Here's the original cover artwork, nice but not nearly as nice as Jowita's.

Highlights include: "Battering Ram" and "Viking Pirates of Doom".

Rating: 4.5/5

DISASTROID - Money & Guilt (2012)

Disastroid are a terrific trio out of San Francisco that play an exciting style of stoner rock, reminiscent of a more accurate vision of Queens of the Stone Age's 'Robot Rock'.  This album starts out strong and improves with every listen, each song better than the last and keeps on giving.  I reckon this album came out about half a year ago and I slept on it first time around, only because I never got the chance to hear it for one reason or another, but after reading about them on a blog or two I always kept them on my back-burner list.  It only took one listen to convince me that this was something I needed in my household.

Real basic setup on the physical package, a bare-bones gatefold cardboard sleeve with a photocopied insert small poster / liner notes.  All told, the package will run you 10 dollars on big cartel.  I also got a free Gorilla vs. Robot t-shirt with it.  Win.

Highlights include: "Money & Guilt" and "Fallout".

Rating: 4.5/5

THE NICE - The Thoughts of Emerlist Davjack (1968)

This was an album that had been near the top of my to get list for a long time, but I held off because I thought I could find it out there, in the real world.  I was able to find each of the Nice's next three albums used or new in different stores but I could never get my hands on this classic, their debut.  The Nice of course was the band that propelled Keith Emerson to stardom with his manic, knife-wielding stage performances and keyboard wizardry.  The band was completed at this time by three other cats who were no slouches of their own: guitarist Davy O'list, drummer Bruce Davison and bassist Lee Jackson (combining their names formed the fictitious title character Emer-List Dav-Jack, who was also credited with group compositions).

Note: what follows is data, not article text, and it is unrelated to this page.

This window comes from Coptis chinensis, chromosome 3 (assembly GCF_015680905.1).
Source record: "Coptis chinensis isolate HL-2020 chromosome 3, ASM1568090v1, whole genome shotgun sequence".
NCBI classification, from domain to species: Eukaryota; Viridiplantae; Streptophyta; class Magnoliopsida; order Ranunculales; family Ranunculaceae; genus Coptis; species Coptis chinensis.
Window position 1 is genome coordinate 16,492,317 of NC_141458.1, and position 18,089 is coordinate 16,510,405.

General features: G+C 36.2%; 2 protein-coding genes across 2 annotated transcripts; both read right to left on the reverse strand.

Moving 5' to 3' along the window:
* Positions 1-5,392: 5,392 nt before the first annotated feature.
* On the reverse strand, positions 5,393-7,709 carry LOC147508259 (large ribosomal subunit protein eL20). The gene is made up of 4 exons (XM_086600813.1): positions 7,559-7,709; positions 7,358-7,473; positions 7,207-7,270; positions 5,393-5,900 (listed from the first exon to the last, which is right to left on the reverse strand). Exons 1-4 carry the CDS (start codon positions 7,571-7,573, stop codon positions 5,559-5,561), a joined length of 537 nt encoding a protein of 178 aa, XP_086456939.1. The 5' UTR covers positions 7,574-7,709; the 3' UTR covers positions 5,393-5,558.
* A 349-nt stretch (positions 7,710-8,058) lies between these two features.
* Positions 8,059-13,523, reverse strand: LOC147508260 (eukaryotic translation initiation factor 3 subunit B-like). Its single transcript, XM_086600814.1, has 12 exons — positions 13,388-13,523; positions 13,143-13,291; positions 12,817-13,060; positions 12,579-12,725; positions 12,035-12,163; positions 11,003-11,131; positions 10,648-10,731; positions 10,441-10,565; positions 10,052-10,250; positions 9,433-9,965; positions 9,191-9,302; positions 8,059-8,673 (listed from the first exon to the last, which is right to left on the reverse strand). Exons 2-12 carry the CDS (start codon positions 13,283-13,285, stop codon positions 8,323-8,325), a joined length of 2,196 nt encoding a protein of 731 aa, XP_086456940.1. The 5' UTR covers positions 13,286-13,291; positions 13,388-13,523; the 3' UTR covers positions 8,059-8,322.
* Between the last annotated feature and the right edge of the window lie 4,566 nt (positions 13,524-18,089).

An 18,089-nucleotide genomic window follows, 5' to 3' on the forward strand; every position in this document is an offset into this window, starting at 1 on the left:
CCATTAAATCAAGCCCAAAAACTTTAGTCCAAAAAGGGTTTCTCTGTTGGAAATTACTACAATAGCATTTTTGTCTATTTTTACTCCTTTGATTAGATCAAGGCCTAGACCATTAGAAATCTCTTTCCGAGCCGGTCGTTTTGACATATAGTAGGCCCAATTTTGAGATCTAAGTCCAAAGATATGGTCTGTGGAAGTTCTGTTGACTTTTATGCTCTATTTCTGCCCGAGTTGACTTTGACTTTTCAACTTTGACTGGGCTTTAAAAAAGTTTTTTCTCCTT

For metal and stoner rock fans there's a couple breath-takingly good proto-metal songs on this album, such as opening track "Flower King of Flies", and especially the bonus track "Azrial (Angel of Death)".  For me, this CD was worth picking up for those two songs alone, but there are other great moments.  Already by this time Emerson had hit upon his trademark sound of bouncing rhythms (see bonus track "Diamond Hard Blue Apples of the Moon") that would later come to define and dominate the sound of not only The Nice but of ELP as well.

Though this album came out when Prog was in its absolute infancy, already the borders between what the new prog bands were doing and that of the psychedelic bands of the era was clearly delineated with this release.  The single "Rondo", "Bonnie K" and "Thoughts of Emerlist Davjack" are all keyboard driven proggy slices of pop and can all be found on the A side of the album.  The B side is experimental in both sound and structure and creates more of a challenging listen.  This CD version comes with 5 bonus tracks including some of the best songs, two already mentioned: "Azrial" and "Diamond Hard Blue Apples ..." as well as "America", which may have been their most popular song.

I got this CD from Amazon seller Rarewaves-CA, on the cheap too.

Highlights include: "Azrial (Angel of Death)" and "Flower King of Flies".

Rating: 4/5